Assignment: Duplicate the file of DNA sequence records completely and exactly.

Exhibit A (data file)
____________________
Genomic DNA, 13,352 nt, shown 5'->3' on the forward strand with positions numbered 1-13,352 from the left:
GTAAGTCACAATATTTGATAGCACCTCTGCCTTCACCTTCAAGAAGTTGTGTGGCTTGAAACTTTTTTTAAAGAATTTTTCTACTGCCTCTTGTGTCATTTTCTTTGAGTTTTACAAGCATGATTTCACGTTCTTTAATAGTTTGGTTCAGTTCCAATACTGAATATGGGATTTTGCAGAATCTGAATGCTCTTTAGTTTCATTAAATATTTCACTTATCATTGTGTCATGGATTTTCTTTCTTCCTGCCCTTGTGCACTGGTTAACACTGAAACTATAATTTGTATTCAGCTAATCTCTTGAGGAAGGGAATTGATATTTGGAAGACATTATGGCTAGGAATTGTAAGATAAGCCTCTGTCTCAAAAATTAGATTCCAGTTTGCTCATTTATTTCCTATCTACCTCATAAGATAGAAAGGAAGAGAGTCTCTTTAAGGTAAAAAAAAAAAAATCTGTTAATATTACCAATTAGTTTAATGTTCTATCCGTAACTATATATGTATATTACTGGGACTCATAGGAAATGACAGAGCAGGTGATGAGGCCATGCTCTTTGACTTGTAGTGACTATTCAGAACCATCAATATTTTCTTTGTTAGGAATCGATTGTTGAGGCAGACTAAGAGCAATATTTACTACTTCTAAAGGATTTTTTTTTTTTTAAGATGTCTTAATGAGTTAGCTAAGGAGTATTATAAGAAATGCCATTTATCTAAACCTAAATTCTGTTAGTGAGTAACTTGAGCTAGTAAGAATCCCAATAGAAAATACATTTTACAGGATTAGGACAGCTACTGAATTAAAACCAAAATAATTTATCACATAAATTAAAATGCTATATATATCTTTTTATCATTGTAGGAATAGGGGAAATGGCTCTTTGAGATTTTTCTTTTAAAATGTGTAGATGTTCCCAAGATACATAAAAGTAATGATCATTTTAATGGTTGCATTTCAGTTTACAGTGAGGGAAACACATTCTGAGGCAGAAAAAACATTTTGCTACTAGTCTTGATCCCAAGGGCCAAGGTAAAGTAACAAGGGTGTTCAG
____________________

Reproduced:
Genomic DNA, 13,352 nt, shown 5'->3' on the forward strand with positions numbered 1-13,352 from the left:
GTAAGTCACAATATTTGATAGCACCTCTGCCTTCACCTTCAAGAAGTTGTGTGGCTTGAAACTTTTTTTAAAGAATTTTTCTACTGCCTCTTGTGTCATTTTCTTTGAGTTTTACAAGCATGATTTCACGTTCTTTAATAGTTTGGTTCAGTTCCAATACTGAATATGGGATTTTGCAGAATCTGAATGCTCTTTAGTTTCATTAAATATTTCACTTATCATTGTGTCATGGATTTTCTTTCTTCCTGCCCTTGTGCACTGGTTAACACTGAAACTATAATTTGTATTCAGCTAATCTCTTGAGGAAGGGAATTGATATTTGGAAGACATTATGGCTAGGAATTGTAAGATAAGCCTCTGTCTCAAAAATTAGATTCCAGTTTGCTCATTTATTTCCTATCTACCTCATAAGATAGAAAGGAAGAGAGTCTCTTTAAGGTAAAAAAAAAAAAATCTGTTAATATTACCAATTAGTTTAATGTTCTATCCGTAACTATATATGTATATTACTGGGACTCATAGGAAATGACAGAGCAGGTGATGAGGCCATGCTCTTTGACTTGTAGTGACTATTCAGAACCATCAATATTTTCTTTGTTAGGAATCGATTGTTGAGGCAGACTAAGAGCAATATTTACTACTTCTAAAGGATTTTTTTTTTTTTAAGATGTCTTAATGAGTTAGCTAAGGAGTATTATAAGAAATGCCATTTATCTAAACCTAAATTCTGTTAGTGAGTAACTTGAGCTAGTAAGAATCCCAATAGAAAATACATTTTACAGGATTAGGACAGCTACTGAATTAAAACCAAAATAATTTATCACATAAATTAAAATGCTATATATATCTTTTTATCATTGTAGGAATAGGGGAAATGGCTCTTTGAGATTTTTCTTTTAAAATGTGTAGATGTTCCCAAGATACATAAAAGTAATGATCATTTTAATGGTTGCATTTCAGTTTACAGTGAGGGAAACACATTCTGAGGCAGAAAAAACATTTTGCTACTAGTCTTGATCCCAAGGGCCAAGGTAAAGTAACAAGGGTGTTCAG